September 23, 2015
Our weekly recap – the Week That Was – appears below.
Last week, there wasn’t a whole lot of action of note other than the All-Africa Games (full mid-d and distance results can be found here), the US 5k Road Championships and the Dam tot Damloop 10-miler in the Netherlands, which you can catch up on at the links above. But there was still plenty of stuff to talk about, which we do below.
USADA Defends Its Integrity
Thumbs up to USADA for issuing a 25-page point-by-point rebuttal of the allegations that it was being bought off by prominent boxers. So often in modern society, entities believe the best way to respond to allegations is to simply ignore them. We are breathing a sigh of relief after USADA’s response. As fans of the sport, the ability to believe in the integrity of USADA is critical for us to believe that the anti-doping movement is working can continue to move forward.
Thomas Hauser, the author of the initial allegations, wasn’t convinced, however, as he said that “USADA has yet to explain the medical justification” for not treating Floyd Mayweather‘s dehydration with “several glasses of water.” To be honest, we don’t really care if Mayweather was on an IV or not as it’s not forbidden in boxing – we care very much if positive tests for things like steroids were covered up and USADA says they most definitely were not.
More: LA Times: USADA Delivers 25-Page Rebuttal To Writer’s Article Accusing Them Of Catching Floyd Mayweather Cheating But Looking The Other Way And Giving Him A Retroactive TUE
*Full 25-Page Detailed USADA Rebuttal They powerfully address Hauser’s allegations one-by-one.
*Hauser’s Response To USADA Rebuttal
Message Board Post Of The Week
Every week there are some great posts on the messageboard, often from some very famous people. We’re trying to figure out a way to highlight them on the forum as they happen (with some sort of software upgrade) but in the meantime will feature them in our weekly recap. Below is a great post from two-time World XC champ Craig Virgin.
Former World XC Champ and 3-Time Olympian Craig Virgin Writes About How Prevalent He Thinks Doping Was in Nike’s Athletics West Group In The 1980s
“Of course, everyone knows that (Dick) Brown’s blood monitoring and other physiological testing/evaluation for good health… while training as hard as possible without becoming sick or injured… is only one small step from managing PED usage from a safety/effectiveness standpoint. According to Julie Strasser’s book, Swoosh, and the newspaper article linked above…Dick Brown and other support medical people in Eugene ‘crossed the line’ and got into PED usage/monitoring sometime in the next few years. Based on my own experience with competing against AW athletes…. I would judge that to be around 1981 and later. With the exception of the field event athletes like Wilkens and Feurbach… I believe that everyone on AW from 1977-1980 was probably PED free. But, from 1981 on…. I have my doubts. To include Alberto Salazar’s huge breakthrough year of 1982 in when he set the AR in the 5K, 10K, and marathon… altho he did start to break down and his performances slacked off somewhat by mid 1983. Jeff Drenth’s mysterious death in 1986 (?) after a workout and massage at AW hdqtrs seemed to have been a turning point for AW Eugene….and I also believe that there was an ‘accidental’ fire not long after that which destroyed a bunch of paper office records in the AW office located in the AW hdqtrs. It wasn’t long after then … that it became apparent that AW was being ‘phased out’ in favor of individual contracts only as we led up to 1988 and beyond.”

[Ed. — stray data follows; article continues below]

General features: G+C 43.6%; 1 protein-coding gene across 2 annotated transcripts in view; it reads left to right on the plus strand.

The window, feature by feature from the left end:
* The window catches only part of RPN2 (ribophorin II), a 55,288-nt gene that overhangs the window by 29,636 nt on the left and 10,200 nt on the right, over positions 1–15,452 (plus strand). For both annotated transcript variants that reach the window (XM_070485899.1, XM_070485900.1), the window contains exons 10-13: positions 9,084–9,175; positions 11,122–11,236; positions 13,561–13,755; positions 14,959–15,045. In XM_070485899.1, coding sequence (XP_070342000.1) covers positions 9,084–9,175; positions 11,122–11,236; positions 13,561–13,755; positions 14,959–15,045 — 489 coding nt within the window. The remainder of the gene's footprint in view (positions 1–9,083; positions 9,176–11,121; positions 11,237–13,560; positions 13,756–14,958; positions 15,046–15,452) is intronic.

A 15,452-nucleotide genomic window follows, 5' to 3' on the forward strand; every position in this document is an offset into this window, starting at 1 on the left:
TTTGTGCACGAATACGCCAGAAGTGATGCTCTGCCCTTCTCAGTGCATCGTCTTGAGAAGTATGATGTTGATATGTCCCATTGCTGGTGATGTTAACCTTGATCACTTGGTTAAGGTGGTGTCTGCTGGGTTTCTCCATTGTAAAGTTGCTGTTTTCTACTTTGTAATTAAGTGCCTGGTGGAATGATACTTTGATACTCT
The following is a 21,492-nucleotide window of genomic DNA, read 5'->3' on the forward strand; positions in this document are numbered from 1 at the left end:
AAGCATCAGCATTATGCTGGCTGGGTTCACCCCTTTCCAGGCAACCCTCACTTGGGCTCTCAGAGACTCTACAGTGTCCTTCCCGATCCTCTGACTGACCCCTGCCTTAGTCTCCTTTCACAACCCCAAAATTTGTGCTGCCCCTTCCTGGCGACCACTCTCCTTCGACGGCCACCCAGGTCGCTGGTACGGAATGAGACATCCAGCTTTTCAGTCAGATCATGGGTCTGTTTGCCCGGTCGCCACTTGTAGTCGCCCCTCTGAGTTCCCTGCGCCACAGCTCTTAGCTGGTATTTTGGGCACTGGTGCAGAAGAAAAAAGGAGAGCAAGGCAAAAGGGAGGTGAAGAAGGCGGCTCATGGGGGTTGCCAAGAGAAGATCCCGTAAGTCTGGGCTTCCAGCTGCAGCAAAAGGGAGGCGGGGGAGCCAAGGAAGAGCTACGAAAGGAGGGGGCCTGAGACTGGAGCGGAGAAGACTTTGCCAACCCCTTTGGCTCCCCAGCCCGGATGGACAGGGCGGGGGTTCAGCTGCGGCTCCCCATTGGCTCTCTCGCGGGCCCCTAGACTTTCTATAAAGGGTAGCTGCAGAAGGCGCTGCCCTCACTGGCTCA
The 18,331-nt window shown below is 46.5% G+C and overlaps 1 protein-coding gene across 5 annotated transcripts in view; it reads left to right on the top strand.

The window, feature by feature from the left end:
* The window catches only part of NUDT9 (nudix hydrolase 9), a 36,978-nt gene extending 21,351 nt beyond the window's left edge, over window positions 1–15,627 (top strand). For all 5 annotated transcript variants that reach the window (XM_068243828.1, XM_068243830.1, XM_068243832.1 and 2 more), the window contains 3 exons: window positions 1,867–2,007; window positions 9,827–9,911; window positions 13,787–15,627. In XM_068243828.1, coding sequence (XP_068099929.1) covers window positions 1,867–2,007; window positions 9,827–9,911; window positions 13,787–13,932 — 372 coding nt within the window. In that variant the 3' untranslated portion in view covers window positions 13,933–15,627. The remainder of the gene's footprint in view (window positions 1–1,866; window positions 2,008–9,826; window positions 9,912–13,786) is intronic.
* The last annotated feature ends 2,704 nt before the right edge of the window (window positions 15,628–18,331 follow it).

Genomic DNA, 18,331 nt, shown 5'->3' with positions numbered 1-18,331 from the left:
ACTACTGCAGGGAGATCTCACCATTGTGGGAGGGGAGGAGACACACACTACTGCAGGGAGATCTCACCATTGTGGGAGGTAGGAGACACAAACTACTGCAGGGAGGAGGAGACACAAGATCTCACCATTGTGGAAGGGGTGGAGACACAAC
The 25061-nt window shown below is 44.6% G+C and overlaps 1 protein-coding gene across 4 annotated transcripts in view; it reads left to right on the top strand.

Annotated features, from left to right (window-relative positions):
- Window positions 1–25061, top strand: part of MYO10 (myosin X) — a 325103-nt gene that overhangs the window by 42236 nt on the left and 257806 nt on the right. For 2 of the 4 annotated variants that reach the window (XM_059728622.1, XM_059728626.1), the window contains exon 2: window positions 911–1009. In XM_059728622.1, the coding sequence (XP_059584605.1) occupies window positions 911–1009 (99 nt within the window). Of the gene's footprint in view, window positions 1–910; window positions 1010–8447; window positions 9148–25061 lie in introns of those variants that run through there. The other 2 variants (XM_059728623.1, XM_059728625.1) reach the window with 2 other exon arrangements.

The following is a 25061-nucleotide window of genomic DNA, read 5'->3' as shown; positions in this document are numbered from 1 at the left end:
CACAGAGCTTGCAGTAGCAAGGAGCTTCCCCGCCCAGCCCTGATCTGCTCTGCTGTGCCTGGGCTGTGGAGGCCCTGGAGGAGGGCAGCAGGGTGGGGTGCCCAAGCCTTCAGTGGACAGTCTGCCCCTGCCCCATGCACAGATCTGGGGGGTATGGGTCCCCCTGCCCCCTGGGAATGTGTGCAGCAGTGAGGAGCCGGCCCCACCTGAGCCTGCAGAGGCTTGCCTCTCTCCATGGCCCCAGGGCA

Below you can find the Virgin’s full post in context.
MB: Athletics West Coach Dick Brown (Admitted to AW Athletes Being on Steroids but) told Suzy Favor she didn’t need to dope (link takes you directly to Virgin’s post, not start of thread). There is a follow-up to that post on what life was like in Athletics West by former American steeple record holder George Malley (aka “malmo” on the messageboards).
Debate / Video of the Week – Who is Better At Karaoke – Bernard Lagat, Shannon Rowbury and Alysia Montaño or Alan Webb?
Last week one of the more popular messageboard threads (MB: Shannon Rowbury, Alysia Montaño & Bernard Lagat Karaoke in NYC) was one that included a link to a video of top pros Shannon Rowbury, Alysia Montaño and Bernard Lagat doing a little karaoke at Coogan’s in NYC after the 2015 Fifth Avenue Mile. If you didn’t watch it, you can do so here now.
That gave us the courage to publish some videos from earlier in the year also from Coogan’s (located a block from the Armory) of American mile record holder Alan Webb doing a little karaoke with his brother after his final race as a pro runner – the 2014 Wanamaker Mile. There is a second video of Webb crowd-surfing after author Chris Lear demanded that those in the bar give Webb a proper send off into retirement.
You can watch both videos below. We were waiting to publish the Webb videos to make sure the statute of limitations had passed for any and all activities from that night but figured since the Lagat, Rowbury and Montaño haven’t been rounded up by the authorities that it was safe to do so now (that’s a joke people, nothing illegal happened).
Alan Webb Karaoke
Alan Webb Crowd Surfs
More: MB: Bolt spends in one night at the bar what most people make in months
*Shannon Rowbury, Alysia Montano & Bernard Lagat Karaoke in NYC
6 Quotes of the Week (that weren’t quote of the day)
#1 – RIP to Niall O’Shaughnessy
“Niall could be considered the George Harrison of the group. He was quiet and a little distant and only stood out by his action and competitiveness when the first chord was played. He was thoughtful and deliberate and was a great friend and ally to those who knew him. Much like George Harrison, Niall was the forgotten member of the Irish milers club; likely because he walked away from the sport at the pinnacle of his abilities at just 24.”